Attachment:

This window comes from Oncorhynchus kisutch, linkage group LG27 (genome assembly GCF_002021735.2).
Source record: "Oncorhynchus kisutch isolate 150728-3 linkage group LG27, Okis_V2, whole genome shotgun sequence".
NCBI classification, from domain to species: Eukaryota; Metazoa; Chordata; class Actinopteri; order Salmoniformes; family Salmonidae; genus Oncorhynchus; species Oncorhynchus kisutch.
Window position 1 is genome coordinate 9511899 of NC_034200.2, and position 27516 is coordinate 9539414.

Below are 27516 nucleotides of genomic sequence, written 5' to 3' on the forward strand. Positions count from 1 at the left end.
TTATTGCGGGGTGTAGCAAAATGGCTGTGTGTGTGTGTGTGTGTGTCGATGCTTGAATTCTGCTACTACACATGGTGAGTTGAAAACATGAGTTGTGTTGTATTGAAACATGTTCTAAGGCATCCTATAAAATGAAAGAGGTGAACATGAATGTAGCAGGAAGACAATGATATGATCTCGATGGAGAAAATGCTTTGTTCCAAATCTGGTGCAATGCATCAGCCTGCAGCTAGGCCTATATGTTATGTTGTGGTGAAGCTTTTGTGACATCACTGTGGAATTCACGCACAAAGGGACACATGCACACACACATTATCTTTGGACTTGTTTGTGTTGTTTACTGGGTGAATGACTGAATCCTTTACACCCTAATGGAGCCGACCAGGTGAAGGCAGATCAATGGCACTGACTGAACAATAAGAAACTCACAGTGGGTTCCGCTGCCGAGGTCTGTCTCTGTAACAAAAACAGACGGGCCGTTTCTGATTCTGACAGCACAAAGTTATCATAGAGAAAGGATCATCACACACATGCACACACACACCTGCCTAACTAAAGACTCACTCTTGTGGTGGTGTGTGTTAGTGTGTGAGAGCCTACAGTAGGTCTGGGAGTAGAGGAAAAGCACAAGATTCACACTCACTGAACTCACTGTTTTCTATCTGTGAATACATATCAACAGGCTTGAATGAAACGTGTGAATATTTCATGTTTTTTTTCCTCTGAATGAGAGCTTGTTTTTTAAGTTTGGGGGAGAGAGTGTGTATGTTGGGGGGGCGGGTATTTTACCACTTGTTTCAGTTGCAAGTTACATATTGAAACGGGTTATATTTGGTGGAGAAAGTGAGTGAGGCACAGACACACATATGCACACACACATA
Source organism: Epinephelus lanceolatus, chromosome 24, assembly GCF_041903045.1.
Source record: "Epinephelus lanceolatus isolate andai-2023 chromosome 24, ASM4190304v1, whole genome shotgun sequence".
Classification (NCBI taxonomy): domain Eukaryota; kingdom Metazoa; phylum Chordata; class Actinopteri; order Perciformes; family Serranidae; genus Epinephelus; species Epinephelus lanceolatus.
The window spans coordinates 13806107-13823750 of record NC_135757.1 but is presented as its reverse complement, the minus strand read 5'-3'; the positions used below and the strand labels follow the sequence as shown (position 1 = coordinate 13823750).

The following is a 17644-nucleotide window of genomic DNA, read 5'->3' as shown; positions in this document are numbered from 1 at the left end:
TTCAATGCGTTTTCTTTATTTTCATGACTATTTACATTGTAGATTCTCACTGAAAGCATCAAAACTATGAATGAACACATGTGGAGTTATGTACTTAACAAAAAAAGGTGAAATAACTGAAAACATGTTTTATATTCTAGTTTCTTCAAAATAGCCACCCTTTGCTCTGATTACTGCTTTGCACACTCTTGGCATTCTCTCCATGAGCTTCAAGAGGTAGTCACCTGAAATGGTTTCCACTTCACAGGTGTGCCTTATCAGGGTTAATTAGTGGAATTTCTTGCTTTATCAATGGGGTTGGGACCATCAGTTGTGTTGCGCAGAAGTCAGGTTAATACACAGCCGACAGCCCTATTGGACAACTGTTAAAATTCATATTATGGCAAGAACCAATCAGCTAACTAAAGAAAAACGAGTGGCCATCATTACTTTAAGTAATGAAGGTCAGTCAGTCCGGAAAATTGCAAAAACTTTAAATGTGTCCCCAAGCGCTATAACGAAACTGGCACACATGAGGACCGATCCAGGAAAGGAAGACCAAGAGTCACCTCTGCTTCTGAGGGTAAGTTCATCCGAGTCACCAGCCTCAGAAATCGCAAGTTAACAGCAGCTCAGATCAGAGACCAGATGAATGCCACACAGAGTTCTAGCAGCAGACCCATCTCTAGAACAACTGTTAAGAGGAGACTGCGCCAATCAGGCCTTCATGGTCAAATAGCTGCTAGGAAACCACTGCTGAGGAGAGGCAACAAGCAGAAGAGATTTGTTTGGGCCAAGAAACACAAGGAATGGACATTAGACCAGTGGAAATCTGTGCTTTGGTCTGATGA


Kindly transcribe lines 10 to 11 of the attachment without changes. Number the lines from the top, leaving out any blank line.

The window spans coordinates 13806107-13823750 of record NC_135757.1 but is presented as its reverse complement, the minus strand read 5'-3'; the positions used below and the strand labels follow the sequence as shown (position 1 = coordinate 13823750).

The following is a 17644-nucleotide window of genomic DNA, read 5'->3' as shown; positions in this document are numbered from 1 at the left end: